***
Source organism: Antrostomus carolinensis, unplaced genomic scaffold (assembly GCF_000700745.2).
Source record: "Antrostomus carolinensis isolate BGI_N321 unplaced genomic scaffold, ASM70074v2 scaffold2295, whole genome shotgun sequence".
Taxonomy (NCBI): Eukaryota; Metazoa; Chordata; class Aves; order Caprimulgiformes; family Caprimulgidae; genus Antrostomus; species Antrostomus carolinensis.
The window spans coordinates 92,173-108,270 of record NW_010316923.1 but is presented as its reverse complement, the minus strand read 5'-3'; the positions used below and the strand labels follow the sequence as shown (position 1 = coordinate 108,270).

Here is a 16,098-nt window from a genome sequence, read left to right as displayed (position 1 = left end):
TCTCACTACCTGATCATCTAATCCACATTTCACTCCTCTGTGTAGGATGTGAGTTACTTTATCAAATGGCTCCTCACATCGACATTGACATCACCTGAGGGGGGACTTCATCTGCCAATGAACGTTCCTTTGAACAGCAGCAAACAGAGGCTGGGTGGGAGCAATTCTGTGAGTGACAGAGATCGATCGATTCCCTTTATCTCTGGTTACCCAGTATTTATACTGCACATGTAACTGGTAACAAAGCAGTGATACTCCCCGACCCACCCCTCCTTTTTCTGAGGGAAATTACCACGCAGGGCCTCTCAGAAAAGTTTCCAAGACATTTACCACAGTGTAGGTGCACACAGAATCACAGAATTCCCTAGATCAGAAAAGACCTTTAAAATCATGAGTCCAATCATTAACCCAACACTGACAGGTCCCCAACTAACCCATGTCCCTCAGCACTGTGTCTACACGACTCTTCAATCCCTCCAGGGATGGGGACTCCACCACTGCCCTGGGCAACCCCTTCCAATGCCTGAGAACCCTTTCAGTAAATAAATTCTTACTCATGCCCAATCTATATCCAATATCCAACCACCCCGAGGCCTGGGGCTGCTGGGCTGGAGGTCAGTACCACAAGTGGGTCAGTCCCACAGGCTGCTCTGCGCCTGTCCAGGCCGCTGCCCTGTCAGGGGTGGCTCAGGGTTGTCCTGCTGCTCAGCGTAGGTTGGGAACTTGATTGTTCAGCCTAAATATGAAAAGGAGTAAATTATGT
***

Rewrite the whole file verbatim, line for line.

Source organism: Antrostomus carolinensis, unplaced genomic scaffold (assembly GCF_000700745.2).
Source record: "Antrostomus carolinensis isolate BGI_N321 unplaced genomic scaffold, ASM70074v2 scaffold2295, whole genome shotgun sequence".
Taxonomy (NCBI): Eukaryota; Metazoa; Chordata; class Aves; order Caprimulgiformes; family Caprimulgidae; genus Antrostomus; species Antrostomus carolinensis.
The window spans coordinates 92,173-108,270 of record NW_010316923.1 but is presented as its reverse complement, the minus strand read 5'-3'; the positions used below and the strand labels follow the sequence as shown (position 1 = coordinate 108,270).

Here is a 16,098-nt window from a genome sequence, read left to right as displayed (position 1 = left end):
TCTCACTACCTGATCATCTAATCCACATTTCACTCCTCTGTGTAGGATGTGAGTTACTTTATCAAATGGCTCCTCACATCGACATTGACATCACCTGAGGGGGGACTTCATCTGCCAATGAACGTTCCTTTGAACAGCAGCAAACAGAGGCTGGGTGGGAGCAATTCTGTGAGTGACAGAGATCGATCGATTCCCTTTATCTCTGGTTACCCAGTATTTATACTGCACATGTAACTGGTAACAAAGCAGTGATACTCCCCGACCCACCCCTCCTTTTTCTGAGGGAAATTACCACGCAGGGCCTCTCAGAAAAGTTTCCAAGACATTTACCACAGTGTAGGTGCACACAGAATCACAGAATTCCCTAGATCAGAAAAGACCTTTAAAATCATGAGTCCAATCATTAACCCAACACTGACAGGTCCCCAACTAACCCATGTCCCTCAGCACTGTGTCTACACGACTCTTCAATCCCTCCAGGGATGGGGACTCCACCACTGCCCTGGGCAACCCCTTCCAATGCCTGAGAACCCTTTCAGTAAATAAATTCTTACTCATGCCCAATCTATATCCAATATCCAACCACCCCGAGGCCTGGGGCTGCTGGGCTGGAGGTCAGTACCACAAGTGGGTCAGTCCCACAGGCTGCTCTGCGCCTGTCCAGGCCGCTGCCCTGTCAGGGGTGGCTCAGGGTTGTCCTGCTGCTCAGCGTAGGTTGGGAACTTGATTGTTCAGCCTAAATATGAAAAGGAGTAAATTATGT